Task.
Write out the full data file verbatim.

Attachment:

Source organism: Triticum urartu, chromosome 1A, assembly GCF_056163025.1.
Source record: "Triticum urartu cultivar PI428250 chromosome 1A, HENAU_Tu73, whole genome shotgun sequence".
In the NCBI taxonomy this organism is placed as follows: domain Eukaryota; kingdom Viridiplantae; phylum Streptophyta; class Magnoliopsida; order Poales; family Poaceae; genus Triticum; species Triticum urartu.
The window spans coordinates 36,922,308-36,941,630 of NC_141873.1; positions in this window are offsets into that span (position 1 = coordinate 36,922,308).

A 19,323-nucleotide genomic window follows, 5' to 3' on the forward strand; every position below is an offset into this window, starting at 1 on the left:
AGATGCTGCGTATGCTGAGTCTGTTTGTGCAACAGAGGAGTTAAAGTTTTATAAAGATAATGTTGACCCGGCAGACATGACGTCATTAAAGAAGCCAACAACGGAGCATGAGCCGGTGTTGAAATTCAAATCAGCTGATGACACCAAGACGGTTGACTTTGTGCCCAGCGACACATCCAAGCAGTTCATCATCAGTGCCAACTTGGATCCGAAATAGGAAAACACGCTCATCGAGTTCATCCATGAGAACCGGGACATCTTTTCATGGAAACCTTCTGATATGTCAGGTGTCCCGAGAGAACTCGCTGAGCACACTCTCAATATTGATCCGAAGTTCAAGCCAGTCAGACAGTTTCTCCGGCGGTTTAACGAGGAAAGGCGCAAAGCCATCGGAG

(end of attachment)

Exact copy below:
Source organism: Triticum urartu, chromosome 1A, assembly GCF_056163025.1.
Source record: "Triticum urartu cultivar PI428250 chromosome 1A, HENAU_Tu73, whole genome shotgun sequence".
In the NCBI taxonomy this organism is placed as follows: domain Eukaryota; kingdom Viridiplantae; phylum Streptophyta; class Magnoliopsida; order Poales; family Poaceae; genus Triticum; species Triticum urartu.
The window spans coordinates 36,922,308-36,941,630 of NC_141873.1; positions in this window are offsets into that span (position 1 = coordinate 36,922,308).

A 19,323-nucleotide genomic window follows, 5' to 3' on the forward strand; every position below is an offset into this window, starting at 1 on the left:
AGATGCTGCGTATGCTGAGTCTGTTTGTGCAACAGAGGAGTTAAAGTTTTATAAAGATAATGTTGACCCGGCAGACATGACGTCATTAAAGAAGCCAACAACGGAGCATGAGCCGGTGTTGAAATTCAAATCAGCTGATGACACCAAGACGGTTGACTTTGTGCCCAGCGACACATCCAAGCAGTTCATCATCAGTGCCAACTTGGATCCGAAATAGGAAAACACGCTCATCGAGTTCATCCATGAGAACCGGGACATCTTTTCATGGAAACCTTCTGATATGTCAGGTGTCCCGAGAGAACTCGCTGAGCACACTCTCAATATTGATCCGAAGTTCAAGCCAGTCAGACAGTTTCTCCGGCGGTTTAACGAGGAAAGGCGCAAAGCCATCGGAG